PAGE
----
Where Access is still the super champ is in small projects because you
don't have to load up Visual Studio and all its overhead. Access is a
self contained database programming platform for desktop database
systems.

I like .Net mostly because I am very familiar with it, and it is way
easier to use than VBA once you have a handle on OOP coding.

Rich

*** Sent via Developersdex http://www.developersdex.com ***
Mar 29 '07 #3

P: n/a

Thanks for the Great Feedback!
I believe that Security issues on the backend, and data integrity/
corruption complaints over the network may be a stumbling block to a
solid distributable application? I am also discouraged by the
inability to make a truly compiled executable .exe front end. I have
recently read a bit about Delphi, that seems to cover these issues,
but am sure that Delphi may have its own share of issues.
Should I build marketable apps with Access on Jet or SQL, or Delphi on
Jet or SQL, or some other animal that addresses my concerns???
>Delphi is a good solid development tool *for the front end*. You still need
a database and what will you use that is easy to distribute, free, and easy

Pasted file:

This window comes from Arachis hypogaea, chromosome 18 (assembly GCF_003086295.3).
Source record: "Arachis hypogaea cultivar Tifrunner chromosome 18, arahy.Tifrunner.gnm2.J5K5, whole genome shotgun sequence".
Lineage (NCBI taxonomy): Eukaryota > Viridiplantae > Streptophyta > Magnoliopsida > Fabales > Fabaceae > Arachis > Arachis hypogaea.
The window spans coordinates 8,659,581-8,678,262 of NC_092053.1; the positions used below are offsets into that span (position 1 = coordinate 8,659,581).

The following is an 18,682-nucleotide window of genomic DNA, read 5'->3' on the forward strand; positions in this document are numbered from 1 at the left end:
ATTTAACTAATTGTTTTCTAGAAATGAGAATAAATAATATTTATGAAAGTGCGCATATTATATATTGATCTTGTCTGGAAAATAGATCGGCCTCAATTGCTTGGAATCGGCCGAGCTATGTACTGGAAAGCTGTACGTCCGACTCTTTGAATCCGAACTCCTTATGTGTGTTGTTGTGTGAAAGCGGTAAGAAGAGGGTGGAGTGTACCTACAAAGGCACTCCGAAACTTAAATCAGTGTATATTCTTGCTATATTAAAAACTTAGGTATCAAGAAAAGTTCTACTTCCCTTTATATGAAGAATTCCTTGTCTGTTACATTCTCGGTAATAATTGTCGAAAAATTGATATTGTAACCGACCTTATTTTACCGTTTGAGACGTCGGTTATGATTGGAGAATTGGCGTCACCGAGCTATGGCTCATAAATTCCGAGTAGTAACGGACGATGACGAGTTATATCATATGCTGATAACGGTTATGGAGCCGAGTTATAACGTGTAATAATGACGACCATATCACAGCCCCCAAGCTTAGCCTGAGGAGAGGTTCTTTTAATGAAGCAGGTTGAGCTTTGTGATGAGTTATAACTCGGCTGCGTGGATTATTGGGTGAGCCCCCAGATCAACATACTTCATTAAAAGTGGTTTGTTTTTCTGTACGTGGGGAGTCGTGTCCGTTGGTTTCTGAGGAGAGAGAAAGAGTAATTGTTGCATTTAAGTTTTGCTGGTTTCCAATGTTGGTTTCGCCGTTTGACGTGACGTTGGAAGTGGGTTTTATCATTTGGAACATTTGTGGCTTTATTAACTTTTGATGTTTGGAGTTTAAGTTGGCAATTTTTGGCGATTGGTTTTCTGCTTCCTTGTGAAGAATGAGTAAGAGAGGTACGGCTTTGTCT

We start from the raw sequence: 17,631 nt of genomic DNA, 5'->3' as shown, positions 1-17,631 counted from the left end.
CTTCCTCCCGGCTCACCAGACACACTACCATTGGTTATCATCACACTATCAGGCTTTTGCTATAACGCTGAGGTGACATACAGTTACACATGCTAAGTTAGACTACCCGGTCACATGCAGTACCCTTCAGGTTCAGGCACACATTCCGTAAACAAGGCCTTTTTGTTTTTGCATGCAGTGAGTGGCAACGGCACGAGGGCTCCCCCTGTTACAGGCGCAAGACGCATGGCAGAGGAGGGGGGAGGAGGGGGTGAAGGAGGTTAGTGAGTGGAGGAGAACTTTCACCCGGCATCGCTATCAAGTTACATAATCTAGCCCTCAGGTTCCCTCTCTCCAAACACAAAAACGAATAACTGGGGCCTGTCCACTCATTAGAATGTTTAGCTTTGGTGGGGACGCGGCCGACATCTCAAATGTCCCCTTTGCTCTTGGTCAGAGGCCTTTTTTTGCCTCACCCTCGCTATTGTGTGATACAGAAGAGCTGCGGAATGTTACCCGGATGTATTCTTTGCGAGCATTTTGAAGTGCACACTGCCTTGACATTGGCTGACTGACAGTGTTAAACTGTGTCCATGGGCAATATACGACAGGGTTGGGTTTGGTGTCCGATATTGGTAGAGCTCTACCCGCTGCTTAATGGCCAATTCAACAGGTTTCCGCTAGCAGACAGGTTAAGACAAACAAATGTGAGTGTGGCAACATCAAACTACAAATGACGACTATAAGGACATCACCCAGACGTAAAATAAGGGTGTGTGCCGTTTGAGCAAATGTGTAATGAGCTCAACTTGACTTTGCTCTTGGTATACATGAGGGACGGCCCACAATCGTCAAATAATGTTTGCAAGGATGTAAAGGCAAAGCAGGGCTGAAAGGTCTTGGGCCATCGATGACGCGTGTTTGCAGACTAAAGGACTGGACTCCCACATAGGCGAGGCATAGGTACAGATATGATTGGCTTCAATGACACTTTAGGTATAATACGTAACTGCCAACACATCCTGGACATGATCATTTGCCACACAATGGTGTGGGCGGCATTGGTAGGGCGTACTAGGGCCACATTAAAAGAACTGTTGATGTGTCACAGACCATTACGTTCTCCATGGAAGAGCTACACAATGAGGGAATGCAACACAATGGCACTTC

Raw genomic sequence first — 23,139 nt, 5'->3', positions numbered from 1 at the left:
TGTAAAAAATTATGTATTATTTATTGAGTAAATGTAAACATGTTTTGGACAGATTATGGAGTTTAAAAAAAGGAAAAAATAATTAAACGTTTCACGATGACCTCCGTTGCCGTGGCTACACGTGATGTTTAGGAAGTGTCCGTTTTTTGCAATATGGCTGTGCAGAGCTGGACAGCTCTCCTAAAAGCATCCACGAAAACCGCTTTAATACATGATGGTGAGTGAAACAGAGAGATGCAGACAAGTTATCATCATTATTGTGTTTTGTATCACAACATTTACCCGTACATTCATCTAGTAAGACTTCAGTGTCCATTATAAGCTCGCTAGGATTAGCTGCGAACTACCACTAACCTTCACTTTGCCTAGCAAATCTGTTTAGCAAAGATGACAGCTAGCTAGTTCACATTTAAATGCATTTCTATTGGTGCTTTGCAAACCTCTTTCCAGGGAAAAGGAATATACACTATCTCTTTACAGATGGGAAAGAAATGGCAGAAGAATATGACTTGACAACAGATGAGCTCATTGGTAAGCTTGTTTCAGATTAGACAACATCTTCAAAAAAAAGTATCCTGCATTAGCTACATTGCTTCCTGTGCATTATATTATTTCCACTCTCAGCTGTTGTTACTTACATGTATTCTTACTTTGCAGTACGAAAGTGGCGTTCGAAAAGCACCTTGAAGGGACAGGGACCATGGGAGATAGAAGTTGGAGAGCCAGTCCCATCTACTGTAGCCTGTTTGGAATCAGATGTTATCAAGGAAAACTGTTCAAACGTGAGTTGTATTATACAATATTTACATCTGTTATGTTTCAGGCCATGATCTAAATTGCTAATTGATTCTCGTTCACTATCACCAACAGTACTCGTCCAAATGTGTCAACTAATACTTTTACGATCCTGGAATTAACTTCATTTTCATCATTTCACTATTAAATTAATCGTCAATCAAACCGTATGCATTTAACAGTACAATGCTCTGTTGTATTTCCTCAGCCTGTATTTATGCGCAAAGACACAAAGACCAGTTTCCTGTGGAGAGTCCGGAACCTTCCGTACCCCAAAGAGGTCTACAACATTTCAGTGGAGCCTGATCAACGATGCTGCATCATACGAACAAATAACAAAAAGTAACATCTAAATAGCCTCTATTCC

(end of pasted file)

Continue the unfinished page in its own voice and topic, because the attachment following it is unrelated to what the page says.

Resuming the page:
to install that will not have the security issues that Access/Jet will?
That IS the Question ???


>>I like .Net mostly because I am very familiar with it, and it is way
easier to use than VBA once you have a handle on OOP coding.
I know little of .Net. Would this resolve the issues I describe???

Mar 29 '07 #4

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The logic goes like this:

Microsoft creates stuff that is supposed to be easy to use so that
everyone will buy it. VBA is easy to use, but since it is a high level
language (has lots of stuff prebuilt into it) you lose a lot of control.
So when projects become more complex and sophisticated, a high level
language like VBA will become inadequate. For what it is - VBA is quite
sophisticated, but it just can't compete with OOP based platforms.

The newer platform, .Net, also created by Microsoft, overcomes the
inadequacies of VBA by introducing OOP where it previously did not exist